“Ninety-nine, ninety-nine, niiinetee-niiine.” For centuries, English-speaking doctors the world over have been taught this magical number. Doctors learn and teach how to ask patients to repeat the number over and over and over again while feeling/listening for tactile vocal fremitus and whispered pectoriloquy. Few, however, question the reasons for 99, assuming the singsong-like nature of the phrase has some relevant sonic qualities.
Back in 1973, in an article published in the Bulletin of the New York Academy of Medicine, the physician William Dock1 protested in horror that 99 was inappropriate for physical examination. With passionate argumentation, he asserted that 99 was a too-literal translation of the German 99—neun und neunzig—that touring English doctors had observed during their travels being used on German and Austrian hospital wards. Dock showed, through elaborate testing with microphones and graph paper, how the English 99 did not create the necessary vibrations required for an appropriate physical examination.
Four decades after Dock's outcry, and despite the frenzied pace of evidence-based medicine, the “queer linguistic baggage” of 99 persists.1 In 2013, I spent 6 months observing medical students being taught the respiratory examination in medical schools in the Netherlands and Australia. I was doing anthropological fieldwork, examining the role of sound and listening in contemporary medicine as part of a larger project on sonic skills across professions, based in Maastricht, the Netherlands. The use of 99 was still prolific in Australian hospitals and medical schools, as it was during my days as a medical student. As a patient declared during a ward round I observed, “Always 99, never 100!” I have no doubt it is still used elsewhere, too, judging from the physical examination videos I have found online that recommend the technique.
In the Netherlands, where the instruction was predominantly Dutch, undergraduate students were taught a different number: 88, or achtentachtig. Some teachers I spoke with in Maastricht, however, said that the southern, softer Dutch accent didn't produce the right kind of resonance when this number was spoken, and they suggested that the students use an alternative word—Amsterdam—which produced nice, deep tones in the chest cavity.
The Dutch played with sounds to find the right word. One teacher taught his learners that it didn't actually matter which word they asked their patients to say, as long as it produced a lot of tremor. Dock also offered some alternative suggestions, such as “boogy woogy.”1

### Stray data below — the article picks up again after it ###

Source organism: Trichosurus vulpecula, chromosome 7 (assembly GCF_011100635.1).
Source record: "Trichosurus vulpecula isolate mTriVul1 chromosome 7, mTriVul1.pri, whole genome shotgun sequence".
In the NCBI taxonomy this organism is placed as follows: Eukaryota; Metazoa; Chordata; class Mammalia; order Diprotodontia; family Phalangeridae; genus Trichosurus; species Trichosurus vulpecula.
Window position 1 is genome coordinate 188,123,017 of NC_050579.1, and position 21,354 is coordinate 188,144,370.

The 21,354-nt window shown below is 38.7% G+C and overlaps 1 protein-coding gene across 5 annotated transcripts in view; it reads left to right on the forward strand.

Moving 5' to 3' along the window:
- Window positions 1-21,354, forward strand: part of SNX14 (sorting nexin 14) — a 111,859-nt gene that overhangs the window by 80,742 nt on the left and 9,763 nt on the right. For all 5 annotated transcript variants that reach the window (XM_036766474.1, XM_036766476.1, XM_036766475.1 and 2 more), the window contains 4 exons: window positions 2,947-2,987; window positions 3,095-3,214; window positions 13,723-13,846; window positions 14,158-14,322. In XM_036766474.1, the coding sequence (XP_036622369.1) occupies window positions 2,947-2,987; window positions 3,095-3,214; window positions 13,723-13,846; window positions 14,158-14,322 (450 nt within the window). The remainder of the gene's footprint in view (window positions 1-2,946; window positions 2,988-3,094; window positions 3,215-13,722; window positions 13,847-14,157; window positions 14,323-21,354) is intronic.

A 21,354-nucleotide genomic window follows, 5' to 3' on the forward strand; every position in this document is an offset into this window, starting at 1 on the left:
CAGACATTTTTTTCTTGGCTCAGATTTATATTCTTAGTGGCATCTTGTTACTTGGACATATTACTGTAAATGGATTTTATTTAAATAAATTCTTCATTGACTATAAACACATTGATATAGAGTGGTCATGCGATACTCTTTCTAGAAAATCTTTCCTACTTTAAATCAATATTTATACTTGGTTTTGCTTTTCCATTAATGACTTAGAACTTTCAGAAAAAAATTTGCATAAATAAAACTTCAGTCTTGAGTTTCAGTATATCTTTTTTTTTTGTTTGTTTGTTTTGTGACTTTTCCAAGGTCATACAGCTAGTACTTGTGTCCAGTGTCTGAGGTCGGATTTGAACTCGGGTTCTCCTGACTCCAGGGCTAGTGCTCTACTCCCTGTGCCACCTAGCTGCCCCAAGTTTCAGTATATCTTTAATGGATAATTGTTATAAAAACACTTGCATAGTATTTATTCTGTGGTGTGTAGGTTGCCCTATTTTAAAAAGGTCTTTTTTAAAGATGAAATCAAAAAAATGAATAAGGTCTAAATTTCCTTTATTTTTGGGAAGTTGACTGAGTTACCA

As these wonderful words demonstrate, not only do phrases need to make the right sounds, but their meaning matters as well. Which resident or student these days knows what the boogie-woogie is (let alone how to play it)? I believe we need to take more care with words in medicine,2 and here we can take inspiration from those who deal carefully with words every day: writers, especially those traveling across language differences.
The novelist, poet, and translator Lydia Davis3 describes how she would, in her translation of Marcel Proust's famously long sentences in À la recherche du temps perdu (In Search of Lost Time), attend to fidelity through reproducing, when she could, the sounds of the original. She explains why: “In translating Proust, I attended closely to just such details of sound, mainly because he himself did.” Proust was careful with language, as is Davis in her translations, and as should medical educators and doctors be, too.
Why are English-speaking medical educators still teaching the word 99, despite the microphone and graph tests, despite the evidence that shows that words such as boy and toy are better for the job? Because 99 is a habit, ingrained in the ritual of physical examination, and rituals are, as Verghese and Horwitz4 point out, very important.
But rituals can also change and adapt, as anthropologists have long shown. Educators should be encouraged to think of contemporary alternatives to the words they use when teaching the physical examination, as the Maastricht teacher did, and play with their sonic qualities. This would not only offer trainees refined skills of careful observation, of more closely attending to why techniques are used and what is happening during a physical examination, but also encourage more active engagement in their learning.
Residents and students alike could be encouraged to share their terms with each other, to debate and discuss their suggestions. For while the boogie-woogie may have been wonderful to dance to, perhaps there are other words that vibrate the alveoli and the ribs in ways that also resonate meaningfully with contemporary doctors and patients.
The ethnographic research discussed in this article was conducted as part of the “Sonic Skills: Sound and Listening in the Development of Science, Technology, Medicine (1920–now)” project funded by NWO (Dutch Research Council), from a Vici Grant (Number: 277-45-003) awarded to Karin Bijsterveld.